Los Glaciares National Park in Argentina encompasses mountains, lakes, forests, and glaciers in the Andes along the Chilean border. The United Nations Educational, Scientific and Cultural Organization declared this area a World Heritage Site in 1981. The park provides a home for guanacos, pumas, foxes, and many bird and fish species.
This Landsat image, acquired on October 14, 2001, shows the southern portion of Los Glaciares National Park. Snow and ice are white, water is blue, and bare or thinly vegetated ground is brown. Over time, glacial melt has formed two lakes in this park: Lago Viedma and Lago Argentino (shown in this image). Lago Argentino has an unusual feature: the Perito Moreno Glacier, appearing in more detail in this astronaut photograph, periodically dissects the lake. As the glacier advances, it cuts off one side of the lake, known as Brazo Rico, from the other side. Over time, the water level of Brazo Rico rises enough to break off the tip of the glacier. After rupturing the glacier, Brazo Rico dumps its excess water into the other side of the lake. Water pressure ruptures the Perito Moreno Glacier every four or five years on average, although the pattern of ruptures is irregular.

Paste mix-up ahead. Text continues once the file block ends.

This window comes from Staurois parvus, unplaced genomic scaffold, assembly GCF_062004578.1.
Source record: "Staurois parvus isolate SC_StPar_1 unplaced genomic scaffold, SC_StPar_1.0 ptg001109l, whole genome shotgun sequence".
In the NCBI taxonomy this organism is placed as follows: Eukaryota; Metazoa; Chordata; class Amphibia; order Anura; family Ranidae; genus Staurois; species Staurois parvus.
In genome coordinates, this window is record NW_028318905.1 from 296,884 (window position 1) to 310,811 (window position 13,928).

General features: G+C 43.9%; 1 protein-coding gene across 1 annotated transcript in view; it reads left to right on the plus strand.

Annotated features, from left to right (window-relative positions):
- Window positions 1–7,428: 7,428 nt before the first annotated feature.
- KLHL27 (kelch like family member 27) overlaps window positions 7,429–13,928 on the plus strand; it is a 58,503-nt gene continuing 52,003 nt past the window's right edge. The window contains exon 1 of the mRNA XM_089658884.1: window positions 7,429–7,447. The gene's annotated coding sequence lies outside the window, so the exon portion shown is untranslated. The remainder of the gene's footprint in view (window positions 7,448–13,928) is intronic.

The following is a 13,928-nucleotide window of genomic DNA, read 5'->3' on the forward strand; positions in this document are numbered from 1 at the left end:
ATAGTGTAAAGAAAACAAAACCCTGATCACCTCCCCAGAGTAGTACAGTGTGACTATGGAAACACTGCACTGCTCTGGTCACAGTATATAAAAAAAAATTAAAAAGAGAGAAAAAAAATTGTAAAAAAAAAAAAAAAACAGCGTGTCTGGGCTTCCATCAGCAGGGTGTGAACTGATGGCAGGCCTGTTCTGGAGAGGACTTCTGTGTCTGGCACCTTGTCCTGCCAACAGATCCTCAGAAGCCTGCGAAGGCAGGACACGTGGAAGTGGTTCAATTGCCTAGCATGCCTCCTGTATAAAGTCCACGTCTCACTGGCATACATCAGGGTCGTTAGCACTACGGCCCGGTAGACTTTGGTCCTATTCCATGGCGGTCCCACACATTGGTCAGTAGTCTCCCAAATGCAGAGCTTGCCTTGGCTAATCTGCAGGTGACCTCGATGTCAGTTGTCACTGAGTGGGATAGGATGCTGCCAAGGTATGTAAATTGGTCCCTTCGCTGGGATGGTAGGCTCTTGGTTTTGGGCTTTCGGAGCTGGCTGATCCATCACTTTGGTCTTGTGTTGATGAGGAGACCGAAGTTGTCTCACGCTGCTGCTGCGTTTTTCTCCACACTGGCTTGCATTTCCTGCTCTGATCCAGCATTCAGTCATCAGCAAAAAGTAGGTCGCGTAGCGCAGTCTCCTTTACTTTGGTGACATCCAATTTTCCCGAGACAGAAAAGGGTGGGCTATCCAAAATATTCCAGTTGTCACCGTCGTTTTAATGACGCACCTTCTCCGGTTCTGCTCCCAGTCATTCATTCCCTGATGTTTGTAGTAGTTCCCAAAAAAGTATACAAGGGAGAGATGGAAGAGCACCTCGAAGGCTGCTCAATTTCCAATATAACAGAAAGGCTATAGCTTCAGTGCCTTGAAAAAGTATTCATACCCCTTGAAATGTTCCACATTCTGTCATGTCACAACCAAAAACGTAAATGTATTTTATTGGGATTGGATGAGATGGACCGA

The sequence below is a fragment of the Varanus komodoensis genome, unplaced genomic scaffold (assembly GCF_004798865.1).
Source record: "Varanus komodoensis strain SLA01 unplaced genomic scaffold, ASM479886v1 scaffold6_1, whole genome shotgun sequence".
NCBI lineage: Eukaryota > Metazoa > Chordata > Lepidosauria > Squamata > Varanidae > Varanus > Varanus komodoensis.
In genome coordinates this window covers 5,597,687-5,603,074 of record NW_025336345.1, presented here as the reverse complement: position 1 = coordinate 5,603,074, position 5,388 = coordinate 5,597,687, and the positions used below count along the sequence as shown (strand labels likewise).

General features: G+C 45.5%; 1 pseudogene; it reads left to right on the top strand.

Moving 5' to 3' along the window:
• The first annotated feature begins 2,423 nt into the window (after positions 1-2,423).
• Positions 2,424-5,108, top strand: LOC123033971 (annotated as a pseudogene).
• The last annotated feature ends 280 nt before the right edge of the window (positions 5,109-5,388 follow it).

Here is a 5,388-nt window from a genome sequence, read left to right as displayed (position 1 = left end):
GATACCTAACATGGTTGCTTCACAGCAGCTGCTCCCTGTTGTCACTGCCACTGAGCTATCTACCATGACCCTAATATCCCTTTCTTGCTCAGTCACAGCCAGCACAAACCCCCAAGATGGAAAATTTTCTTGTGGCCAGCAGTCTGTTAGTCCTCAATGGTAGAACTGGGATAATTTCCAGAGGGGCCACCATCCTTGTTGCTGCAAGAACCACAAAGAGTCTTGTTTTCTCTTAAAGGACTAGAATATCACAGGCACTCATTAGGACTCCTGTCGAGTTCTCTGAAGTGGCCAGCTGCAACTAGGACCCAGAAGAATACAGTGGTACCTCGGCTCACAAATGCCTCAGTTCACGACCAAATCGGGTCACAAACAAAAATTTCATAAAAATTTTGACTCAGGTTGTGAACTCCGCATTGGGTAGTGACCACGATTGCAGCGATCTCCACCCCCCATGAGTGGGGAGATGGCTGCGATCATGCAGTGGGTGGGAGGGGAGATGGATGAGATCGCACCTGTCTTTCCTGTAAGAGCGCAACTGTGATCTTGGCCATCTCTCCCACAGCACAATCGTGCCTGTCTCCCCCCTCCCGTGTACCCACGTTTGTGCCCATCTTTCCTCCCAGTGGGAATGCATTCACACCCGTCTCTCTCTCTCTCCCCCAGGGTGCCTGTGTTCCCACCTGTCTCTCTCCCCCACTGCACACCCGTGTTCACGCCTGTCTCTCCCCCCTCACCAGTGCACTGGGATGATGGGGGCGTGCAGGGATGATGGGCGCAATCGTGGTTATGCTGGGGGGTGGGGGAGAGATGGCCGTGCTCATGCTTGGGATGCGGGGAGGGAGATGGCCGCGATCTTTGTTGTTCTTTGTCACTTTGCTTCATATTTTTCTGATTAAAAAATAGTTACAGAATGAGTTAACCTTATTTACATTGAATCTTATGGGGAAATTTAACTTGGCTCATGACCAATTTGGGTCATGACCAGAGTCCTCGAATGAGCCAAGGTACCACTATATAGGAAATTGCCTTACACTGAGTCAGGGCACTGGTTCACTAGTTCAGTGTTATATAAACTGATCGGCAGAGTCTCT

Besides the periodic ruptures of the Perito Moreno Glacier, the park offers other feasts for the eyes, including the rugged Cerro Torre and Mount Fitz Roy, named for Robert Fitz Roy, who captained the Beagle on Charles Darwin’s famous voyage. These tall, jagged, granite peaks have been shaped by glacial ice, and their extremely steep slopes pose serious challenges for modern mountain climbers.
NASA image created by Jesse Allen, Earth Observatory, using data obtained courtesy of the University of Maryland’s Global Land Cover Facility.